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Millennials have captivated the attention of many industries — including credit unions — that are interested in attracting young members and modernizing their brands. But with the oldest close to turning 40 and the youngest graduating from college or already in the workforce, interest is beginning to shift toward what some say is an even bigger prospect: Gen Z.

Born between 1997 and 2012 (roughly), the youngest members of Gen Z are only about six years old; the oldest are around 21, according to consulting firm Accenture. Many of them are still small, but together they’re mighty: at 86 million strong, Gen Z is enormous (there are about 56 million millennials in the workforce, according to Pew Research), and its members may be the most digitally inclined people the country has ever seen. They’ve never really experienced a world without smartphones, social media, video calls, texting, GPS or streamed entertainment.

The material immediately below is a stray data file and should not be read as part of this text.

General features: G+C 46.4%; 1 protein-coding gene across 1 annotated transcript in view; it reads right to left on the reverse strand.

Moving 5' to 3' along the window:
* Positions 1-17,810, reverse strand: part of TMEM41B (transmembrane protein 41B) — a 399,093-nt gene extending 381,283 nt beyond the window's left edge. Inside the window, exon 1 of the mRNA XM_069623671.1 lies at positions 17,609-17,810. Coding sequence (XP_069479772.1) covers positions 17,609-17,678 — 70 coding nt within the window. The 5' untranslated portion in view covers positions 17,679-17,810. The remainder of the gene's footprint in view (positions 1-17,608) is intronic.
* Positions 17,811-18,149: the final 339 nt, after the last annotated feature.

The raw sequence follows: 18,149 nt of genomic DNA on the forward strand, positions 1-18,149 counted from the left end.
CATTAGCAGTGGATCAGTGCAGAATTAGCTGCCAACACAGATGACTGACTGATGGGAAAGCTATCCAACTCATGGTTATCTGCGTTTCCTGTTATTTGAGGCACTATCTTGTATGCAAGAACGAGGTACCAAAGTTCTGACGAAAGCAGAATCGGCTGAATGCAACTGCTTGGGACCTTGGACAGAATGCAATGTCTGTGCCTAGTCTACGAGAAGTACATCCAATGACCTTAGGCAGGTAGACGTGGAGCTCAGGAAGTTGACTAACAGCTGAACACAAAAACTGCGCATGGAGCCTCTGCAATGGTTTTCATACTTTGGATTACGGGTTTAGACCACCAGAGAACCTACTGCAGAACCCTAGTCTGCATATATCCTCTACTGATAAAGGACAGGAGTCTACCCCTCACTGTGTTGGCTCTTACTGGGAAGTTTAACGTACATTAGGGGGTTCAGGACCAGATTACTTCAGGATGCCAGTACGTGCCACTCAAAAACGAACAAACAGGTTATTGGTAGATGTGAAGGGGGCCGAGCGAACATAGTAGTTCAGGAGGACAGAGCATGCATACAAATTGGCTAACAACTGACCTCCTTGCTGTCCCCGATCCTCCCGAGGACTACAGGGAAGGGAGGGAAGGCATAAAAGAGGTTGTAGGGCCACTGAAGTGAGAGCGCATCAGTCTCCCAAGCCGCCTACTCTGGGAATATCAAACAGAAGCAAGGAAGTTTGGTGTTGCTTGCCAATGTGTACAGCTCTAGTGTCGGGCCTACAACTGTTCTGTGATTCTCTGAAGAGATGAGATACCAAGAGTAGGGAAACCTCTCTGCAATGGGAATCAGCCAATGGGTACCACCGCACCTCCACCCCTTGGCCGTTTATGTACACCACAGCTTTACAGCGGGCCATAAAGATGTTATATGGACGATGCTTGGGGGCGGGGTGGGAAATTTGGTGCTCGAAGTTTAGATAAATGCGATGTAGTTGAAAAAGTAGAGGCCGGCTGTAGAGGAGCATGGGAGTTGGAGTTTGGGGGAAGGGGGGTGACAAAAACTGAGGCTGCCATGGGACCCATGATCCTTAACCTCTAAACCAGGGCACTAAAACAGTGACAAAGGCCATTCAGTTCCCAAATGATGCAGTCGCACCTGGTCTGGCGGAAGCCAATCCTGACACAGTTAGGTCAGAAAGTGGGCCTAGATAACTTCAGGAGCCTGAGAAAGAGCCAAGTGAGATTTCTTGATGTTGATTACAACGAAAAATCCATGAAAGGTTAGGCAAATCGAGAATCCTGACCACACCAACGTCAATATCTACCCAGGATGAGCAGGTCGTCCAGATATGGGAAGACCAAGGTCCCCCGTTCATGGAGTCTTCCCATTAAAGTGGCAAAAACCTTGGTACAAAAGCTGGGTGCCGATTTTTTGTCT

Tina Orem

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